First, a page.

For decades, asbestos was considered almost a super-product. It was incredibly versatile, strong and resistant to heat yet strong for insulation, and was used throughout the construction industry and mandated for use by all branches of the United States military. Then in 1973, a shipper named Clarence Borel filed a claim against an asbestos manufacturer citing injuries as a result of the product.
Initially, he was diagnosed with asbestosis, and subsequently mesothelioma, a form of lung cancer. Shortly thereafter, lawsuits piled up against companies, going from about one thousand in 1982 to about 730,000 twenty years later in 2002. Companies involved in lawsuits went from 300 to about 8,400 to over 10,000 by 2013. Currently, according to figures by the World Health Organization, as many as 107,000 workers are linked to asbestos-related illnesses each year.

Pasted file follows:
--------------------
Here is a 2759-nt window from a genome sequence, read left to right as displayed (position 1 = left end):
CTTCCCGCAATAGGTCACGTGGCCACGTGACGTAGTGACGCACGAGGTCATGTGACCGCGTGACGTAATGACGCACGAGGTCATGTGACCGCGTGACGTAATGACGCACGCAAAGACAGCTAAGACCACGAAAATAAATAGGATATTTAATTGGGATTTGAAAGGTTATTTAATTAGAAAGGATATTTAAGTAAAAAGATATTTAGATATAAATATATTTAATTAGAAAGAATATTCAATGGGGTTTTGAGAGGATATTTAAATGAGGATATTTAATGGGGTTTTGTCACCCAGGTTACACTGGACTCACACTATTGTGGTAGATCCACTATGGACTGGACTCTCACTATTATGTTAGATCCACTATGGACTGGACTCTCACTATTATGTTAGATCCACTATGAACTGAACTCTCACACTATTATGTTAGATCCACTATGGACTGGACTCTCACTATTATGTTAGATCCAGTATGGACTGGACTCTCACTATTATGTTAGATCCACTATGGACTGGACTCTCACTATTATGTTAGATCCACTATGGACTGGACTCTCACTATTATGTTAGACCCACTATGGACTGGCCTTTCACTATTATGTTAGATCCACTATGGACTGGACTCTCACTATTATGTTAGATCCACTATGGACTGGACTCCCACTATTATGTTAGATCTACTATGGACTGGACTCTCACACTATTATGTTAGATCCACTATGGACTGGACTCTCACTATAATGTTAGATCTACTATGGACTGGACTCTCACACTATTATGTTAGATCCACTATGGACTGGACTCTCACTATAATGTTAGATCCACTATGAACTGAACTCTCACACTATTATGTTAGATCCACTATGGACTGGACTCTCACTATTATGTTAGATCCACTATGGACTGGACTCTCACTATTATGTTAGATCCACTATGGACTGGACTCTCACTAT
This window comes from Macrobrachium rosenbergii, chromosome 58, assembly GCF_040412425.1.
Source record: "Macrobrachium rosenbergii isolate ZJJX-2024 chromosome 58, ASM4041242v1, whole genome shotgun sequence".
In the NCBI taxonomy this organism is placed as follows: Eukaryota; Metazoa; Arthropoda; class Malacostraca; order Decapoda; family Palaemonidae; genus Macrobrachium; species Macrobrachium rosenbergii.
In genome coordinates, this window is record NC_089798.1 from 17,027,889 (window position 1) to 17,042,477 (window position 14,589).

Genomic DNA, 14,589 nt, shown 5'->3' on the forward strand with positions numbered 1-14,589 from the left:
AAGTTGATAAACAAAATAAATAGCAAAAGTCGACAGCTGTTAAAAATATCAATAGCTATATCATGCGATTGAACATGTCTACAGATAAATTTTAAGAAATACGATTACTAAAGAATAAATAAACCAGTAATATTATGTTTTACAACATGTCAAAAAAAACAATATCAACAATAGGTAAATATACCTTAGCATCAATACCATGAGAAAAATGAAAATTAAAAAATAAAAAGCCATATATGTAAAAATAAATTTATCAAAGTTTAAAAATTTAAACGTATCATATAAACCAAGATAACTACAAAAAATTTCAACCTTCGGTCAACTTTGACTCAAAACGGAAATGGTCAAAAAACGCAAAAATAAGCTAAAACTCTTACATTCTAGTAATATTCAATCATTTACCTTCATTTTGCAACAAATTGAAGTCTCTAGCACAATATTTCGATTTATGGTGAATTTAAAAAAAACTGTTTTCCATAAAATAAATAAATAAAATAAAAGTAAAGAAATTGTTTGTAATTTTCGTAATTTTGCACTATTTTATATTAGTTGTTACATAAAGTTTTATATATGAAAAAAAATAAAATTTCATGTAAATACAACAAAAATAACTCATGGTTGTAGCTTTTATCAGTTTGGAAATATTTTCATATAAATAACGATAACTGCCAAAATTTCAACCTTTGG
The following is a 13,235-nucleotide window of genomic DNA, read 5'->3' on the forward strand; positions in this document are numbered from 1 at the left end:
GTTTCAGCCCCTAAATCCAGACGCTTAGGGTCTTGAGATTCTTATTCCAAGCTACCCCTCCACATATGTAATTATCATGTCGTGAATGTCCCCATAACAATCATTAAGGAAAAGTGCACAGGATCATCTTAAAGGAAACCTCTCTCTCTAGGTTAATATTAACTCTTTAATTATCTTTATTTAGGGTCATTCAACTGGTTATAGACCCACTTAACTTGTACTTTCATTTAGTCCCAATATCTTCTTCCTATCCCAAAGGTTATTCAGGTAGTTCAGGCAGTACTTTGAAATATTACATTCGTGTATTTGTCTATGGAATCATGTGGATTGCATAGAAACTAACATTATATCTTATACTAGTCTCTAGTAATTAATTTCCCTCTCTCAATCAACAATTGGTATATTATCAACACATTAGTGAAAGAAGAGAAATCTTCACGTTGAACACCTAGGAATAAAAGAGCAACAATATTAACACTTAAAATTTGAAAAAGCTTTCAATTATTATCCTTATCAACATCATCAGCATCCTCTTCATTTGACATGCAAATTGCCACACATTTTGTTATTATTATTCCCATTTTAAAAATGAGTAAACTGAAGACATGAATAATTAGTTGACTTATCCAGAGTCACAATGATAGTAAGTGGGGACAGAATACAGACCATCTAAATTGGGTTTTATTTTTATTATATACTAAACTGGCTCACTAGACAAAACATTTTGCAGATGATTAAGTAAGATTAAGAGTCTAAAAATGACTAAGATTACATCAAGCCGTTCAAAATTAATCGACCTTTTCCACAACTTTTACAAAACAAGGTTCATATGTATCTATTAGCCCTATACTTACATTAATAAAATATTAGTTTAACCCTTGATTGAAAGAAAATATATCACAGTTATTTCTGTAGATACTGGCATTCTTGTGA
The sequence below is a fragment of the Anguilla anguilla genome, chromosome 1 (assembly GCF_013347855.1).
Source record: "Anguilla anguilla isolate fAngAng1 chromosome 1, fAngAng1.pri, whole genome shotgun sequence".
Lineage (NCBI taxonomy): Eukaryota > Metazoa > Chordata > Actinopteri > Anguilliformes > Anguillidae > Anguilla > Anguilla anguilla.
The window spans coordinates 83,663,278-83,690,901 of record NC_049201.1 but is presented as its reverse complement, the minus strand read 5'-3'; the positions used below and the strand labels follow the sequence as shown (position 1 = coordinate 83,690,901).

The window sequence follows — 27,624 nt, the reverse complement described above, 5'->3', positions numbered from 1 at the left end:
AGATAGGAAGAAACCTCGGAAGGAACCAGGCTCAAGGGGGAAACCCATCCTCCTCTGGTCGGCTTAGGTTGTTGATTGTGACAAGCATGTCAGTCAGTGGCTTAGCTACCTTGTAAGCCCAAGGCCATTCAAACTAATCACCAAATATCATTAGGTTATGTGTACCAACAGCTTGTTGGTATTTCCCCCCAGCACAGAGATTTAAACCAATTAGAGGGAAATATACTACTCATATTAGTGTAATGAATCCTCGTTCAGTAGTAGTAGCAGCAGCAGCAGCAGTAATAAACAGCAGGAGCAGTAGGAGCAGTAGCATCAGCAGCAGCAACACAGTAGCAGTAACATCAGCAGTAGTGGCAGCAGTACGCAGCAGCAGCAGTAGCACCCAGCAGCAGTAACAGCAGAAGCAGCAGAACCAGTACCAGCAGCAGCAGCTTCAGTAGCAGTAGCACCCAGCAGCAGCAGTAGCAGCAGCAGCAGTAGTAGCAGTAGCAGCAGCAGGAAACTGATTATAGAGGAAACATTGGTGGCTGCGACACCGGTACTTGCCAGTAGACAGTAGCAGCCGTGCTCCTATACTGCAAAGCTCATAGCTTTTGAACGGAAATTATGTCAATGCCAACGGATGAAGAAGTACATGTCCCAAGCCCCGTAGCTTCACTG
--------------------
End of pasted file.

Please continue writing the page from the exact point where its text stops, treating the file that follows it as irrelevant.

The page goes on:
A big part of the hazards of asbestos is its frequency of use in many older materials, combined with the ease in which it can affect a victim. It can be found in a variety of household materials, ranging from floor tiles to fireplaces and window caulking, to appliances and roofs and plumbing as well. Once airborne, it can be easily inhaled and even latch on to a victim’s clothes and shared to others second-hand.
As you can see, this deadly product has left quite a path of destruction for those who were exposed and, each day, more and more cases come out. Mesothelioma is a form of cancer, and cancers are covered under Social Security’s disability benefits for illness. The sooner you apply, the sooner your application could be approved.